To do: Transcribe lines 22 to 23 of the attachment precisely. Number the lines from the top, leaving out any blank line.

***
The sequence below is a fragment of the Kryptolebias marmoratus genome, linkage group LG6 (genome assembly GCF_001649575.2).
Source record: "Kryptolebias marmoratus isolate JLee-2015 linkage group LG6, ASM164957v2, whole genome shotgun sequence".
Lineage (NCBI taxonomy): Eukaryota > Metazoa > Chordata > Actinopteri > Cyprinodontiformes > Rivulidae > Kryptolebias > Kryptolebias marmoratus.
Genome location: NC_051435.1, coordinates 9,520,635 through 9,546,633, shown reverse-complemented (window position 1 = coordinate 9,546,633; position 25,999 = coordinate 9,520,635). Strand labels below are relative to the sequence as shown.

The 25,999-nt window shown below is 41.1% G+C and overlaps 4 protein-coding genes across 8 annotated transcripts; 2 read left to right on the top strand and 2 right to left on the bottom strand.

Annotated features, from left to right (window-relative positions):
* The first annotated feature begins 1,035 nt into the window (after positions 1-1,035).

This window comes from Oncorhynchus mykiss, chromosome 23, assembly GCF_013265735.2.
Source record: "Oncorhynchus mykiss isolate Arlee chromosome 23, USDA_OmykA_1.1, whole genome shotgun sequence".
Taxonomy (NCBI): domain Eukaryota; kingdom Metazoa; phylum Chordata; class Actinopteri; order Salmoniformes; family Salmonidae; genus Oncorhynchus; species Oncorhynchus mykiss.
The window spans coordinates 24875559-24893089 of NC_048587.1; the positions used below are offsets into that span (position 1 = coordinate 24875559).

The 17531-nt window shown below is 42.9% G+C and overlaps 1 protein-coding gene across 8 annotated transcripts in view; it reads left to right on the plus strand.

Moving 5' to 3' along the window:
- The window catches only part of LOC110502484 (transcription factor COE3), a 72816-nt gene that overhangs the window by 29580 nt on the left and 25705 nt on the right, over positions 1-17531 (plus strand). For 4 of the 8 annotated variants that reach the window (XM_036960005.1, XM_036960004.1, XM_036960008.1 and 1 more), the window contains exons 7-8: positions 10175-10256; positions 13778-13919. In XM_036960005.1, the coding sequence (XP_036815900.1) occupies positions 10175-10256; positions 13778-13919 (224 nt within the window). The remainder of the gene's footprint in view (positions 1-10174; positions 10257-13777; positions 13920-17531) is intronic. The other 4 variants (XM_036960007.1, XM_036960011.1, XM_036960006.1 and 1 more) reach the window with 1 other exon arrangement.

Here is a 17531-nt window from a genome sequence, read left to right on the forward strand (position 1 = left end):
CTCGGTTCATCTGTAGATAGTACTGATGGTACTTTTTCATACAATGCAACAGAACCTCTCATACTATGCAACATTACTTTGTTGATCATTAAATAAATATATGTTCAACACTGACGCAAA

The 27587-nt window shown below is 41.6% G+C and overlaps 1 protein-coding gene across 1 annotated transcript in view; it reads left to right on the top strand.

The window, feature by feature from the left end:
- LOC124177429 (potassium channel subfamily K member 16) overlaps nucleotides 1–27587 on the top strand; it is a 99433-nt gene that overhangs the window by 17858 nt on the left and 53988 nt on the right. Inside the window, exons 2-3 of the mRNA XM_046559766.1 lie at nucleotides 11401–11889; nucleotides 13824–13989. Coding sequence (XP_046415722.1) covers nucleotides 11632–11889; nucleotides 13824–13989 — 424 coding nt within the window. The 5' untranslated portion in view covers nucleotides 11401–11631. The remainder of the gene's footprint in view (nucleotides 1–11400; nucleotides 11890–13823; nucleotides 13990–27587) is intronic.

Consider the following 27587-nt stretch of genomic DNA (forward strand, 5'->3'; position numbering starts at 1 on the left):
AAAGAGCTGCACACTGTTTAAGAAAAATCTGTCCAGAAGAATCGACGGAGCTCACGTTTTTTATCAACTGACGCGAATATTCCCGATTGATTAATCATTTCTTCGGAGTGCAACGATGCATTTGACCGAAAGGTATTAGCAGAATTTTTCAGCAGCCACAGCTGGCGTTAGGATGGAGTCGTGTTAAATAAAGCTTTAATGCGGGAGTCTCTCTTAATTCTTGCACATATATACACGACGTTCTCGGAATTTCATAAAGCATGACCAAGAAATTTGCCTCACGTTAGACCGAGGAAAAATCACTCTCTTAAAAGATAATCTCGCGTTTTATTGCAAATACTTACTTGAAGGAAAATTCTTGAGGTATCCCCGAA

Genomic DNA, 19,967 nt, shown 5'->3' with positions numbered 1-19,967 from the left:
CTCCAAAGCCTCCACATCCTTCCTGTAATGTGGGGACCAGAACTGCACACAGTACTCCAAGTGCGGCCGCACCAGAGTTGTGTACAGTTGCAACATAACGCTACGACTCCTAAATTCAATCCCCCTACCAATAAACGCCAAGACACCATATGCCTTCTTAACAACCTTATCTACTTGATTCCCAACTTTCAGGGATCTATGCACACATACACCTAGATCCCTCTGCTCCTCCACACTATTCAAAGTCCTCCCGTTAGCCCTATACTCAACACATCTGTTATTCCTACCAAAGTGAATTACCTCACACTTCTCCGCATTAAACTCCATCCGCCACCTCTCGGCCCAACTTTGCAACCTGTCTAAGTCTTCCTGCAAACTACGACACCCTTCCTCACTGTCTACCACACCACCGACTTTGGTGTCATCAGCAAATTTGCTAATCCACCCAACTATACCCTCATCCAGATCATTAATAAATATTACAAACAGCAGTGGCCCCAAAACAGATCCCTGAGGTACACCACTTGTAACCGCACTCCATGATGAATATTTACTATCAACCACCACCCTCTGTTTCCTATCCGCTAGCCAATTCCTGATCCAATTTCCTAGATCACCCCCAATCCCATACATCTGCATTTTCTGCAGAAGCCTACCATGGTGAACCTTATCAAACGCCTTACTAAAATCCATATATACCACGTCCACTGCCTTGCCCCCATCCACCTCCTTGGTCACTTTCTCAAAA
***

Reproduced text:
Genomic DNA, 19,967 nt, shown 5'->3' with positions numbered 1-19,967 from the left:
CTCCAAAGCCTCCACATCCTTCCTGTAATGTGGGGACCAGAACTGCACACAGTACTCCAAGTGCGGCCGCACCAGAGTTGTGTACAGTTGCAACATAACGCTACGACTCCTAAATTCAATCCCCCTACCAATAAACGCCAAGACACCATATGCCTTCTTAACAACCTTATCTACTTGATTCCCAACTTTCAGGGATCTATGCACACATACACCTAGATCCCTCTGCTCCTCCACACTATTCAAAGTCCTCCCGTTAGCCCTATACTCAACACATCTGTTATTCCTACCAAAGTGAATTACCTCACACTTCTCCGCATTAAACTCCATCCGCCACCTCTCGGCCCAACTTTGCAACCTGTCTAAGTCTTCCTGCAAACTACGACACCCTTCCTCACTGTCTACCACACCACCGACTTTGGTGTCATCAGCAAATTTGCTAATCCACCCAACTATACCCTCATCCAGATCATTAATAAATATTACAAACAGCAGTGGCCCCAAAACAGATCCCTGAGGTACACCACTTGTAACCGCACTCCATGATGAATATTTACTATCAACCACCACCCTCTGTTTCCTATCCGCTAGCCAATTCCTGATCCAATTTCCTAGATCACCCCCAATCCCATACATCTGCATTTTCTGCAGAAGCCTACCATGGTGAACCTTATCAAACGCCTTACTAAAATCCATATATACCACGTCCACTGCCTTGCCCCCATCCACCTCCTTGGTCACTTTCTCAAAA